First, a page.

"That was actually the car we won Talladega with. My theory is that whatever they build, the most recent car will be the best car. All the folks at DEI do such a good job of gathering information. When they get it all together, they put it into a product that generally becomes the best car we've ever built. There is simply more knowledge to go into the construction of it. So when that car got tore up, I knew the other car would be plenty fast because it's a newer race car. If was. And now, I'm pretty jazzed up about the fact they're going to take the car I crashed to Hopkins at 7 o'clock in the morning for repairs. We'll try to get it ready for a Talladega test that we'll participate in in a couple of weeks. Everything we learn here during these three days will be incorporated into the car we're repairing. There's a pretty good chance that it'll be better than the one we leave here with."
WHAT HAS WINNING THE DAYTONA 500 TWICE DONE FOR YOU? "I think back to when I was a kid and I used to come here to watch my brother, and everyone who has ever aspired to be a stock car driver wants to win the Daytona 500. If someone says that it's better to win somewhere else, that tell me one thing for sure: they've never won at Daytona or they wouldn't say that. It's the pinnacle of our sport. It's quite an honor and I don't take it lightly. I'm real thankful for things working out that we would win the race and come back in the forth year and have a shot at winning it again."
ON THE PROPOSED NASCAR POINTS REVISION "I like it. In history, only one or two guys at most have moved from outside of the top and into the top 10 with 10 races to go. And that's been a move from 12th to seventh at best. Maybe 13th to 9th. That's not much of a story. But having 10 guys with a shot at a championship with 10 races to go is a story. I think it will add to our sport. All the negative talk about it means that people are afraid of change. It's scary at times. The more people understand what the proposed change might do, the more they'll like it. If I'm the networks, I love it. If I'm a race fan, I love it.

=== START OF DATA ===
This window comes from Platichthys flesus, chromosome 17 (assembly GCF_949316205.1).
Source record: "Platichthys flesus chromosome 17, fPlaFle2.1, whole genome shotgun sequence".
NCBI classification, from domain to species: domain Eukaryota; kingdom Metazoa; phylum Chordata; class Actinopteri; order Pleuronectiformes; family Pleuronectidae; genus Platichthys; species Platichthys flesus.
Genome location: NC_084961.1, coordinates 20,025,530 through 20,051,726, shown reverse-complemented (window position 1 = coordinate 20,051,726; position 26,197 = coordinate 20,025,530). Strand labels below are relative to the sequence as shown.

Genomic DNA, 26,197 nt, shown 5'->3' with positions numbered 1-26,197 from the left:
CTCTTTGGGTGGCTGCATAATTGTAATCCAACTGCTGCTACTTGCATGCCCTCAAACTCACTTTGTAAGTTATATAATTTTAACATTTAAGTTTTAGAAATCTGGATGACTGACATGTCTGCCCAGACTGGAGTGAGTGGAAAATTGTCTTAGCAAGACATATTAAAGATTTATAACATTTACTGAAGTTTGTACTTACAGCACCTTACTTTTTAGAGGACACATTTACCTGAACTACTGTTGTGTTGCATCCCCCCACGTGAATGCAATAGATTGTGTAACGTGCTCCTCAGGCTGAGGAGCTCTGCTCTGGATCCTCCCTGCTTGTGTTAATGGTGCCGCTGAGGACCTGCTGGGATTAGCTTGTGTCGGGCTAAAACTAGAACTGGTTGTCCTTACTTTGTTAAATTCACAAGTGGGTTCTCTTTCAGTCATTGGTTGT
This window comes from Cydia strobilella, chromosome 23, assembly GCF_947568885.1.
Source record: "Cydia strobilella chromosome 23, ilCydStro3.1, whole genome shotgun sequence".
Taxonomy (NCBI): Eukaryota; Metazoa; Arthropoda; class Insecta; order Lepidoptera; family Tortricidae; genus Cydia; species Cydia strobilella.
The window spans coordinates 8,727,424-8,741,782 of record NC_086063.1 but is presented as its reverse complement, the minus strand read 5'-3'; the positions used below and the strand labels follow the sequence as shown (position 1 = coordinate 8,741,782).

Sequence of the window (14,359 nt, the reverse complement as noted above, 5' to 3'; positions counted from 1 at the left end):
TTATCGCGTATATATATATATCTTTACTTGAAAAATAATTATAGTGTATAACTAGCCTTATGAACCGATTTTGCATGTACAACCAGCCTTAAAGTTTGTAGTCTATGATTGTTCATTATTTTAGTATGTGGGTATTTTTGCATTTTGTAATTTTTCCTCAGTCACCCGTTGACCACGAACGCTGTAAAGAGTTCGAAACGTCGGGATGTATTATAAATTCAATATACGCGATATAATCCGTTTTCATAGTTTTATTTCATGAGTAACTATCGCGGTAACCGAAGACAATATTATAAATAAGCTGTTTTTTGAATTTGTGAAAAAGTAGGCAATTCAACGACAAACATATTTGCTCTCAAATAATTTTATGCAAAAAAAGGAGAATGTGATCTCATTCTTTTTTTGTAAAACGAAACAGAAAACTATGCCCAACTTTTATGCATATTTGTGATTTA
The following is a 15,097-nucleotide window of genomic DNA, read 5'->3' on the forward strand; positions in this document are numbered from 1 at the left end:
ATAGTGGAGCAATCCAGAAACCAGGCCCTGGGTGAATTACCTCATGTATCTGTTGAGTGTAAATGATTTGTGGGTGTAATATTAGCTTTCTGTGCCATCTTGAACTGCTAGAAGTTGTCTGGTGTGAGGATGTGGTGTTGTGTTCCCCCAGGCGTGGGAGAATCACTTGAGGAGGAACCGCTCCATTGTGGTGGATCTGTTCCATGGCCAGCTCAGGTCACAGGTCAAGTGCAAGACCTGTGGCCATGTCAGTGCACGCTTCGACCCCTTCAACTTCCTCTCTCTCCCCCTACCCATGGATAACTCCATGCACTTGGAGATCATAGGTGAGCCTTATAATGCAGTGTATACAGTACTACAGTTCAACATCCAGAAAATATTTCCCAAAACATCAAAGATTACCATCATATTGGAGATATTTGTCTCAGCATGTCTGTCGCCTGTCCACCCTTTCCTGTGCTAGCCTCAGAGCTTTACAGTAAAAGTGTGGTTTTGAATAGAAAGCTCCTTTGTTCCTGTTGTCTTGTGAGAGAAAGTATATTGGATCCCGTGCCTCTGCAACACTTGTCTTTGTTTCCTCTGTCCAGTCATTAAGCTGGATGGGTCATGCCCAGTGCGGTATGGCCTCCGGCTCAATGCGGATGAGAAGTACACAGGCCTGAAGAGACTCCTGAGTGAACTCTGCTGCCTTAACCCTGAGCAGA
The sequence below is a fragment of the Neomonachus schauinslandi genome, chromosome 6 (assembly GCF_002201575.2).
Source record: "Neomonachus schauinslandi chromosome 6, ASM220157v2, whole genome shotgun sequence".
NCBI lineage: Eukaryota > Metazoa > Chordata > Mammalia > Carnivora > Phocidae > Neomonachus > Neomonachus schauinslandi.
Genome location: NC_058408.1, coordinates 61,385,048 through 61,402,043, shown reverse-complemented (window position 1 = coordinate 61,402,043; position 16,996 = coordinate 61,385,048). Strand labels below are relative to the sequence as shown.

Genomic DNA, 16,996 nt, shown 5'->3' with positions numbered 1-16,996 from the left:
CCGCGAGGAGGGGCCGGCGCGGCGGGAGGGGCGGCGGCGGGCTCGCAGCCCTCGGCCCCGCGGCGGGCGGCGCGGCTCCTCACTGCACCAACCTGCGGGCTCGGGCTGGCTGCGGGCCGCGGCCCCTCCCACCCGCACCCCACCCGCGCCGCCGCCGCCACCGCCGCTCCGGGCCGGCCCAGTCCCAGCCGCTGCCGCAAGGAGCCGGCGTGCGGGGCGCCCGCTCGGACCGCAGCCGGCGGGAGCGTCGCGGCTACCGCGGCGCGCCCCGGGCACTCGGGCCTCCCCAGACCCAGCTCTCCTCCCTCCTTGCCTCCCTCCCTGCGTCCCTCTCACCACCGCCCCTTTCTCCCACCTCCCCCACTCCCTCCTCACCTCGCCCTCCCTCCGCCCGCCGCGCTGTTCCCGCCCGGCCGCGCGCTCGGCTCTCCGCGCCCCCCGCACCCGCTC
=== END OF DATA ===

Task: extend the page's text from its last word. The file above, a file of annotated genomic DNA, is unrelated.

"I thought it would be a good idea if that at the end of 26 races they seeded the teams by giving the guy who is first 100 points - and then on down 90, 80, 70, etc. to zero points for 10th places. And then pay the first place guy something for that accomplishment, but not pay anybody else. It wouldn't be fair to do anything during the final 10 races for those 10 competitors that you don't do for everyone (like pit selection, etc). Then we just go back to racing 10 times and see who can win the championship. You're not going to win the championship if you're not in the top five or six with 10 races to go. We know that. So we're just at least doubling the amount of guys - maybe more - that have a chance to win the championship late in the season. I think that would be good for our sport.
WHAT ABOUT PROVISIONALS? "I've thought about this. (My suggestion might be) the only variation of this would be if you weren't in the top 40 in points at the end of 2003 or after four events in 2004, then to qualify for a provisional you must first qualify on time for a race. That would eliminate somebody just showing up that didn't have a prayer for making the race. And there would be 44 cars there at some point in the season. That person just qualifies last and gets to use a spot that he hasn't earned. I think you have to protect your competitors that are there every week for you. So I would like to see a provision put in where if someone races all the races or seeds himself in the top 45 in points, then if you're outside of that group when you show up, you can't just make an attempt to qualify and be eligible for that position. You must earn that provisional by qualifying for an event on speed. So for example, you qualify 30th at Pocono. Now you have earned a provisional to fall back on next time. Does one successful qualifying attempt get you one provisional or four? Those are variations they'd have to think about."